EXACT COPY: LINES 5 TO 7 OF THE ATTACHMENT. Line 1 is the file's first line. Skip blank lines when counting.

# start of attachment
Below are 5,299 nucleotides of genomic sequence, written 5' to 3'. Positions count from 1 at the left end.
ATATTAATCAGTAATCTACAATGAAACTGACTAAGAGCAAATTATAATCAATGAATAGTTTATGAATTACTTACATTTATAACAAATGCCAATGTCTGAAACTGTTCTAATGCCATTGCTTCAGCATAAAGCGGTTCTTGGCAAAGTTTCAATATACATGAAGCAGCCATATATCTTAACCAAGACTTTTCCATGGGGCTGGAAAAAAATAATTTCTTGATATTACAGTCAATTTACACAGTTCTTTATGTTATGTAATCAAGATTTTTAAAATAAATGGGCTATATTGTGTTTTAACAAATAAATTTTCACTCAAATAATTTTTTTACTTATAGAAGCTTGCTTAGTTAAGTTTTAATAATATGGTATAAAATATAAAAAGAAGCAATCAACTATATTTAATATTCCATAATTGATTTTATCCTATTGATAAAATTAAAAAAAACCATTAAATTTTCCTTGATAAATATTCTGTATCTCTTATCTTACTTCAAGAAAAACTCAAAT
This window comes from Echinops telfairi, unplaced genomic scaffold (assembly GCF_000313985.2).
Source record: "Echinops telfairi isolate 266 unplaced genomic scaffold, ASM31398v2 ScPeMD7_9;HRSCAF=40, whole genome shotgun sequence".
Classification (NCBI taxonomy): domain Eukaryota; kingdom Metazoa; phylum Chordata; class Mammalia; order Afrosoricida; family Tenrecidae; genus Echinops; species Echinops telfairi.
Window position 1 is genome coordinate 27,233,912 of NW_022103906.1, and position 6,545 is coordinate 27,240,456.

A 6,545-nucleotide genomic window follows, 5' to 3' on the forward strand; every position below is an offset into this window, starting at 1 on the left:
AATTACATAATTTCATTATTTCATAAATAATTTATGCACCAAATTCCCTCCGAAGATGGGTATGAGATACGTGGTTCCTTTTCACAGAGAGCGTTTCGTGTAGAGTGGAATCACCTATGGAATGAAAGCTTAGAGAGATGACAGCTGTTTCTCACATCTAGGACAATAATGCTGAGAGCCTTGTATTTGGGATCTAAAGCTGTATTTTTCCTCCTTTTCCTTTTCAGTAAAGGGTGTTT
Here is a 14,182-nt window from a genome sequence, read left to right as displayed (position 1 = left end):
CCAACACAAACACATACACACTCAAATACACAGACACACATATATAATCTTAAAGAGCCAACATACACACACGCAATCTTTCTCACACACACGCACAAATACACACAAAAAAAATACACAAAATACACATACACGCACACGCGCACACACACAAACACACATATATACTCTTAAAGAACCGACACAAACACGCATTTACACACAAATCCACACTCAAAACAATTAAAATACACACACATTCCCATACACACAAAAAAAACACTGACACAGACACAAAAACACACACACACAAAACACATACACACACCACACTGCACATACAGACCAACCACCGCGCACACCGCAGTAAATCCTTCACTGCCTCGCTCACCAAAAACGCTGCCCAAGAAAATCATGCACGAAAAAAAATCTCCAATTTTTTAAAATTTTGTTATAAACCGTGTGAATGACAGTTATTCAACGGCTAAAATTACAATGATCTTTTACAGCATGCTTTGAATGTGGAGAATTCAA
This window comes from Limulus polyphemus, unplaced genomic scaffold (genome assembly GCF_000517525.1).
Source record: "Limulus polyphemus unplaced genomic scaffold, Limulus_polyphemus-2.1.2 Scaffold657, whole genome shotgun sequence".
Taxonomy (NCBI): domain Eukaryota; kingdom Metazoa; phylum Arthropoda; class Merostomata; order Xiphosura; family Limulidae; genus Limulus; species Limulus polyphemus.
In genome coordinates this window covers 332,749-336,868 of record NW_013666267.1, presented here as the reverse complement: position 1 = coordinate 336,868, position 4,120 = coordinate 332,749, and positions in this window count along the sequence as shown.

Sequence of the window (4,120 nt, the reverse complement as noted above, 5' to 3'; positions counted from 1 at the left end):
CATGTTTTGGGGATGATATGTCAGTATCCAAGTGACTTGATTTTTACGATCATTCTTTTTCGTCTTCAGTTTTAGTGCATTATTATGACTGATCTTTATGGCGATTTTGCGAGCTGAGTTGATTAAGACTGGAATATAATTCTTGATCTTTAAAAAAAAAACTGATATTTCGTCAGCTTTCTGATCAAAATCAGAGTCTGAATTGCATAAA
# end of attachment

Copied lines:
Classification (NCBI taxonomy): domain Eukaryota; kingdom Metazoa; phylum Chordata; class Mammalia; order Afrosoricida; family Tenrecidae; genus Echinops; species Echinops telfairi.
Window position 1 is genome coordinate 27,233,912 of NW_022103906.1, and position 6,545 is coordinate 27,240,456.

A 6,545-nucleotide genomic window follows, 5' to 3' on the forward strand; every position below is an offset into this window, starting at 1 on the left: